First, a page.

Khammam: Getting permission from the National Board for Wildlife (NBWL) for acquiring forest land for Sitarama Lift Irrigation Project (SRLIP) is not an easy task and the officials of the Irrigation Department are equipping themselves with answers to all the queries that may be posed by members of the Board. After getting permission from the Telangana Board for Wildlife to acquire 442 hectares in the eco core zone of Kinnersani Wildlife Sanctuary, the state government is speeding up the process of getting permission from NBWL. The Board permission is mandatory for the 442 hectare land acquisition to irrigate 6.75 lakh acre through SRLIP. The Kinnerasani Wildlife Sanctuary, which spread across 62,500 hectare once, has been reduced to 40,000 hectare due to the encroachments. The sanctuary spreads in four assembly segments of Kothagudem, Yellandu, Pinapaka and Wyra.
Many people from plain areas, pretending to be adivasis, are cultivating the forest lands to the extent of 23,000 hectare. The 442 hectare land is located in Kinnersani Wildlife Sanctuary where precious wildlife including gaur, cheetah, deer and rare birds are found. The government has evolved an action plan to submit to NBWL on how the pipelines will be laid without affecting the moment of wildlife. The government proposed 12 underpasses of pipelines or canals for the free moment of the wildlife to be built at the site, with an estimated cost of Rs 2.41 crore. There is also a plan to build eco-bridges and also for grass to be raised on both sides of the pipelines and canals for the deer and other grass loving animals.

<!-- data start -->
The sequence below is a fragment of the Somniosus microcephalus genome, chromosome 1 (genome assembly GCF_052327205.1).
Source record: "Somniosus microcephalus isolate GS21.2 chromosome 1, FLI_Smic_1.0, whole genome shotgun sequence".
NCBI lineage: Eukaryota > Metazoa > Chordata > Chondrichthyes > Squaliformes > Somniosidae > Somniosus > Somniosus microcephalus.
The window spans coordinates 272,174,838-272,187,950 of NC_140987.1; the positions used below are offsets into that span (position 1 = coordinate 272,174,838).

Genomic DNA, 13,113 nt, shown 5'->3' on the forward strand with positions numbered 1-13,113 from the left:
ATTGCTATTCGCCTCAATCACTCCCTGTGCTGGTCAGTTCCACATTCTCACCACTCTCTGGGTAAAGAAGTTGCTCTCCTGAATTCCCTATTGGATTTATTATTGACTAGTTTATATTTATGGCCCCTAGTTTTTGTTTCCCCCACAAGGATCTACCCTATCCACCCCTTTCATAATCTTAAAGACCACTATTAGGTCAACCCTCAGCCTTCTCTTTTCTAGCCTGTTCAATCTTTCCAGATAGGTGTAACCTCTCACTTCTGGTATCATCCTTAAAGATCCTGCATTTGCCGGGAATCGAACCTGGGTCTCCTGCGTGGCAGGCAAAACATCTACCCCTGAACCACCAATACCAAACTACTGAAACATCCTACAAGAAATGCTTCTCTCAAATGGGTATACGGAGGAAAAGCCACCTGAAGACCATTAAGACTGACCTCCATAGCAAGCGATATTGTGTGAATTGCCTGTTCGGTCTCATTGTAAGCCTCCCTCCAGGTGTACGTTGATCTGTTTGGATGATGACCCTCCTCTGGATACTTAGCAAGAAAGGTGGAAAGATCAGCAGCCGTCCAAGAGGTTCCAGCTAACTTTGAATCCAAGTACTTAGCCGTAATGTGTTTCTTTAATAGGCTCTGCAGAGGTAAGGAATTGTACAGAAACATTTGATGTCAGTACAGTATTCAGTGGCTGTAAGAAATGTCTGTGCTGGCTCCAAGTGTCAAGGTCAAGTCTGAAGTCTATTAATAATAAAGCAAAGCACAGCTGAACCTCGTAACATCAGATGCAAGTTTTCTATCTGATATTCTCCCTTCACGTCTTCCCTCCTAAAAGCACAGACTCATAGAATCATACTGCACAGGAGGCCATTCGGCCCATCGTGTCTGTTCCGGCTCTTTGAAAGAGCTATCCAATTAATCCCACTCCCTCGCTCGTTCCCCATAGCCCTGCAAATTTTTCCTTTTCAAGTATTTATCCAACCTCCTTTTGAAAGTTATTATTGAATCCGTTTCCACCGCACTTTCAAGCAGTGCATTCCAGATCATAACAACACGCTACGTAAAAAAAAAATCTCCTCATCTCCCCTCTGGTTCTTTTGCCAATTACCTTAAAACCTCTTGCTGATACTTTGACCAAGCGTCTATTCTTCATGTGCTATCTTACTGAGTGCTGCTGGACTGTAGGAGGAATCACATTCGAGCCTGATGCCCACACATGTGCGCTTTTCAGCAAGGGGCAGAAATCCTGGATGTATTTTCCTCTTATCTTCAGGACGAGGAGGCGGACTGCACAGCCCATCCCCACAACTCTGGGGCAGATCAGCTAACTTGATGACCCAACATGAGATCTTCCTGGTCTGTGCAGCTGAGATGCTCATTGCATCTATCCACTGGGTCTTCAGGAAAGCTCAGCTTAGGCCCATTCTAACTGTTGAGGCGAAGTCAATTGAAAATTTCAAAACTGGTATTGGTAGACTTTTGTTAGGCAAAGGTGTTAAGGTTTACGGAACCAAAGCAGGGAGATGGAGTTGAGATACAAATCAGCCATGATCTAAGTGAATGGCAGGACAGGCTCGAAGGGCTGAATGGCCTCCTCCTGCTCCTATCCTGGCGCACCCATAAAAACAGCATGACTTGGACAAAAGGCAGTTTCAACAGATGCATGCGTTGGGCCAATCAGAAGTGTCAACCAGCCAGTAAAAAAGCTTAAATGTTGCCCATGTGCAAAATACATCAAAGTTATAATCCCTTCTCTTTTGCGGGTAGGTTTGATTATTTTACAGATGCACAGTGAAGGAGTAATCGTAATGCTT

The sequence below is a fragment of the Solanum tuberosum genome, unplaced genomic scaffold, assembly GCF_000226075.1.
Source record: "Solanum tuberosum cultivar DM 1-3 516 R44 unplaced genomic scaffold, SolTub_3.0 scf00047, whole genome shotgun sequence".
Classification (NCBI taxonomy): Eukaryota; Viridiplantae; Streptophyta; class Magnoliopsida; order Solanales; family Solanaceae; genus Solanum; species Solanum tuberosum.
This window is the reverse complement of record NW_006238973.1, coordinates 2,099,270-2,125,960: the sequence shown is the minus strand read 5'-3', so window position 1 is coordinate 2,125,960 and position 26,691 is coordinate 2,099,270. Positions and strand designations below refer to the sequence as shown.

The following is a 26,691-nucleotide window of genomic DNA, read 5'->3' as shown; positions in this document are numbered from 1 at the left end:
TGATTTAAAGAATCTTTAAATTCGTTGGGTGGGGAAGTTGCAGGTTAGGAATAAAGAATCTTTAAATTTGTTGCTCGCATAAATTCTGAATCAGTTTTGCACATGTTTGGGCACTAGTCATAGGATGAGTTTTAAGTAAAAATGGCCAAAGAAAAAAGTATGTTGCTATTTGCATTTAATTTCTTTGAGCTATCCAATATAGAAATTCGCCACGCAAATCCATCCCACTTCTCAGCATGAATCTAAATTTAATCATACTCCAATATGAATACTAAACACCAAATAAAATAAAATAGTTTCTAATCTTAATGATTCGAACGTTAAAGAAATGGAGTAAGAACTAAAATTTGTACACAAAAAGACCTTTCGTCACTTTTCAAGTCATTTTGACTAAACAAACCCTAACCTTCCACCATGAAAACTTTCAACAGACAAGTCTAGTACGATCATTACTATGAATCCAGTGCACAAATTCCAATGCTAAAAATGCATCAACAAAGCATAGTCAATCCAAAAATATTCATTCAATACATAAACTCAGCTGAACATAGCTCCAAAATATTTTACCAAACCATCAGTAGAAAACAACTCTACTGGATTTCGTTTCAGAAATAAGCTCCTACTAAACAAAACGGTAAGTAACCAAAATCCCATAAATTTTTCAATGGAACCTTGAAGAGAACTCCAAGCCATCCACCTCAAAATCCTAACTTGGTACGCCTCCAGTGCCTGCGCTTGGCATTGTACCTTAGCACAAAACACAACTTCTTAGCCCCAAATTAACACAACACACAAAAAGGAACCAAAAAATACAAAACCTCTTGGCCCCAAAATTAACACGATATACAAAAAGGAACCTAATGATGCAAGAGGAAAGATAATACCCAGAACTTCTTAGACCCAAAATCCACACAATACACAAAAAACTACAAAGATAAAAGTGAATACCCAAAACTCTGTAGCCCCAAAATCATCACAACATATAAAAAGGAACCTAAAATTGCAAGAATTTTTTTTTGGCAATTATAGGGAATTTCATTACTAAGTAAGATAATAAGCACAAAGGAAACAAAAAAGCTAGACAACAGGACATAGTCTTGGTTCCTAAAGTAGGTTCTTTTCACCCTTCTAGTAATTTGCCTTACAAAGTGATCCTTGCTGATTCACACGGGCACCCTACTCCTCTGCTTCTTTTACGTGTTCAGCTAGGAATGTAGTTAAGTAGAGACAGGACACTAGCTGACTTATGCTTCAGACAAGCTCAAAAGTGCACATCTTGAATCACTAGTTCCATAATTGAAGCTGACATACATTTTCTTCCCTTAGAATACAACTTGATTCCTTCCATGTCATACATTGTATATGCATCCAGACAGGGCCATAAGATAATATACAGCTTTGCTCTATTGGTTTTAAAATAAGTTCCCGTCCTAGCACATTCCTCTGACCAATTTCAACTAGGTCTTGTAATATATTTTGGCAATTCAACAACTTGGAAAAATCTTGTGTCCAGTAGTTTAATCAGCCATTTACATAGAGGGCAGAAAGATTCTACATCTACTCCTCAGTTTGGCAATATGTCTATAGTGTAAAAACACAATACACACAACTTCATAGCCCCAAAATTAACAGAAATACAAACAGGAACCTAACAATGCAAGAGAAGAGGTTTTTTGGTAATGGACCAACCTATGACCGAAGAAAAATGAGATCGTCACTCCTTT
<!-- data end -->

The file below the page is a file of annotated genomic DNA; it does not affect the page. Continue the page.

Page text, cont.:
Saucer pits making water available to the wildlife will also be made as part of the plan. The State Wildlife Board members and non-government organisations were invited to visit the Kinnerasani Wildlife sanctuary for initial understanding of their plans and not to harm any wildlife there. The irrigation officials were asked to study the Assam projects where the NBWL cleared 18 out of 25 projects in some of the most crucial wildlife zones of the country including five tiger reserves in 2015. The State Government has constituted a standing committee of NBWL and in doing so has flouted the Wildlife Protection Act's requirement for independent experts. The new Board has also replaced ten individual experts with two new ones, bringing the total number of outside members to just three.